the water level in a container as things are added and why.
 The fourth grade class is planning a walking tour of a
local historic district in February. They want to take hot chocolate
but don't know which type of cup to take so that it stays warm as
long as possible after being poured. In the science unit on the
cooling of liquids, the students discussed notions of variables and
constants. They set up an experiment using cups of the same size but
of different materials and measure the temperatures in each at equal
intervals over a 30minute period. They plot the data and use their
graphs to discuss which cup would be best.
4. Understand and informally use the
concepts of range, mean, mode, and median.
 Before counting the number of raisins contained in each
of 24 individual boxes of raisins, students are asked to estimate the
number of raisins in each box. They count the raisins and compare the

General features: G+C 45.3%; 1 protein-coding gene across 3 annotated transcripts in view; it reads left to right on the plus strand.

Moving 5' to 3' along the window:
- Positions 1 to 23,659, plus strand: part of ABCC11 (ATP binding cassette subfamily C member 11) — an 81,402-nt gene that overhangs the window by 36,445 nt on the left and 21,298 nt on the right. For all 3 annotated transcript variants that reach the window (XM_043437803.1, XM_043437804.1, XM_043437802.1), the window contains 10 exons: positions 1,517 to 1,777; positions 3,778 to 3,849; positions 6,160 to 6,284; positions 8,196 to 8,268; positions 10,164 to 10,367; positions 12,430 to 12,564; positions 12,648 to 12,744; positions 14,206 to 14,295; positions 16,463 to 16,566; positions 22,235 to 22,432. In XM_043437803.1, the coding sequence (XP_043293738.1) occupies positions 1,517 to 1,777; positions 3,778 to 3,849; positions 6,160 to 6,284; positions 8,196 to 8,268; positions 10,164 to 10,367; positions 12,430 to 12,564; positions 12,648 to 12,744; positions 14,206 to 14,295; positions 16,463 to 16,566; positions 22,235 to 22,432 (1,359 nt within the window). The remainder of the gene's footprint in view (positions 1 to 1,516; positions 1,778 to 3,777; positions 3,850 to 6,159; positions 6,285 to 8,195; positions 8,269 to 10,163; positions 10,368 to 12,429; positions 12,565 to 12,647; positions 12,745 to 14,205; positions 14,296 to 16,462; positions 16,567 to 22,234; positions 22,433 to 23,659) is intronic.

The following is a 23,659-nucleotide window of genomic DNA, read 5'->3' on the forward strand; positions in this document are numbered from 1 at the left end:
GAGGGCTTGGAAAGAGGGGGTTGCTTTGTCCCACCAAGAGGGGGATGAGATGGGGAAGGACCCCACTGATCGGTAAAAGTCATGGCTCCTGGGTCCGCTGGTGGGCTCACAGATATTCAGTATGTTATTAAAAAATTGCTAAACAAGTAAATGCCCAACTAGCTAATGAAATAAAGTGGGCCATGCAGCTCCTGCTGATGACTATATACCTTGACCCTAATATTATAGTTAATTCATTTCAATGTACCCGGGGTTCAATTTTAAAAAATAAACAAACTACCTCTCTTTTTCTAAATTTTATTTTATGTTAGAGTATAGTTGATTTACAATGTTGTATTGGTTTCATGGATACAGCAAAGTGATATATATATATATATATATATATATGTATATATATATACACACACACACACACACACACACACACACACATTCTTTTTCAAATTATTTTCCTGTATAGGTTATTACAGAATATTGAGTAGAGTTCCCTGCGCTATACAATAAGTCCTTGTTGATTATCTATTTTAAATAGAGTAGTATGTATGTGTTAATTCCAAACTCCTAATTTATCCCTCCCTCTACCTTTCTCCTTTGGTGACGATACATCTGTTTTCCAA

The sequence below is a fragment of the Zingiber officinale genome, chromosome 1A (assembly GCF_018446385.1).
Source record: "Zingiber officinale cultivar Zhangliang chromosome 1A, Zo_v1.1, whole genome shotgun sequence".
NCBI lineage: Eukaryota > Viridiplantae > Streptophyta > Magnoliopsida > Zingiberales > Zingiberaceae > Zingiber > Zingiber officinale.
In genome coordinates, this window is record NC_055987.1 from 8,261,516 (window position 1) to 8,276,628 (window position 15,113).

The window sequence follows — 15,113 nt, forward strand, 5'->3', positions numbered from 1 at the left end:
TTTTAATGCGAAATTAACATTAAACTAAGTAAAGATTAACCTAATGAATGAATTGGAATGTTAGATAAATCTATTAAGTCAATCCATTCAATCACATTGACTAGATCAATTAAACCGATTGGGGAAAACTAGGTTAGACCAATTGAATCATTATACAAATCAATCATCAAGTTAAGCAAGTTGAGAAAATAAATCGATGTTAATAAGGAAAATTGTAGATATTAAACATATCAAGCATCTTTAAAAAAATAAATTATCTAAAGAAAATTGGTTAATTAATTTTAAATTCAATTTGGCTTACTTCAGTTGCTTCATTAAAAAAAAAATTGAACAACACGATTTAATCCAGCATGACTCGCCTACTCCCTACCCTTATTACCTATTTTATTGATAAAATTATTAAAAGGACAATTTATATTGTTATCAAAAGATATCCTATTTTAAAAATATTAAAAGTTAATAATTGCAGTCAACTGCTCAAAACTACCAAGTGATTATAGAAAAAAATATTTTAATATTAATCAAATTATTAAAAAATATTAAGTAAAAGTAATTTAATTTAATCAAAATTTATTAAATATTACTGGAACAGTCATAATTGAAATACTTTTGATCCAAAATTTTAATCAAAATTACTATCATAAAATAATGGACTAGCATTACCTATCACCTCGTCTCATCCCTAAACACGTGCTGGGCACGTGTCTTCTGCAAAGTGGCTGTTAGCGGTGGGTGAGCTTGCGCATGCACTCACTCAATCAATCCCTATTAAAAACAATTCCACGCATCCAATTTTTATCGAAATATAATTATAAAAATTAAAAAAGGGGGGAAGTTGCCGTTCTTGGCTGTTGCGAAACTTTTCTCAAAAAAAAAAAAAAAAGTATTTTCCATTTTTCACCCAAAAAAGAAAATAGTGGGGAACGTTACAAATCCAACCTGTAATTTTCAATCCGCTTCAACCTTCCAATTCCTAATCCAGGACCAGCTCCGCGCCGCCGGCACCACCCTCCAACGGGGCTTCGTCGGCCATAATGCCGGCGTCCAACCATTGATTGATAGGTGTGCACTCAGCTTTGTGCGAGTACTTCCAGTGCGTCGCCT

actual numbers to their estimates. Students discover that the boxes
contain different numbers of raisins. They construct a frequency
chart on the blackboard and use the concepts of range, mean, median,
and mode to discuss the situation.
 In a fourth grade assessment, students are asked to
prepare an argument to convince their parents that they need a raise
in their allowance. Students discuss what type of data would be
needed to support their argument, gather the data, and use descriptive
measures as a basis for their argument. In a cooperative effort,
sixth grade students play the part of parents and listen to the
arguments. The sixth graders provide feedback as to whether the
students had enough information to convince them to raise the
allowance and, if not, what more they might use.
5. Construct, read, and interpret displays of data
such as pictographs, bar graphs, circle graphs, tables, and
lists.
 Presented with a display of data from USA TODAY,
students generate questions which can be answered from the display.
Each child writes one question on a 3x5 card and gives it to the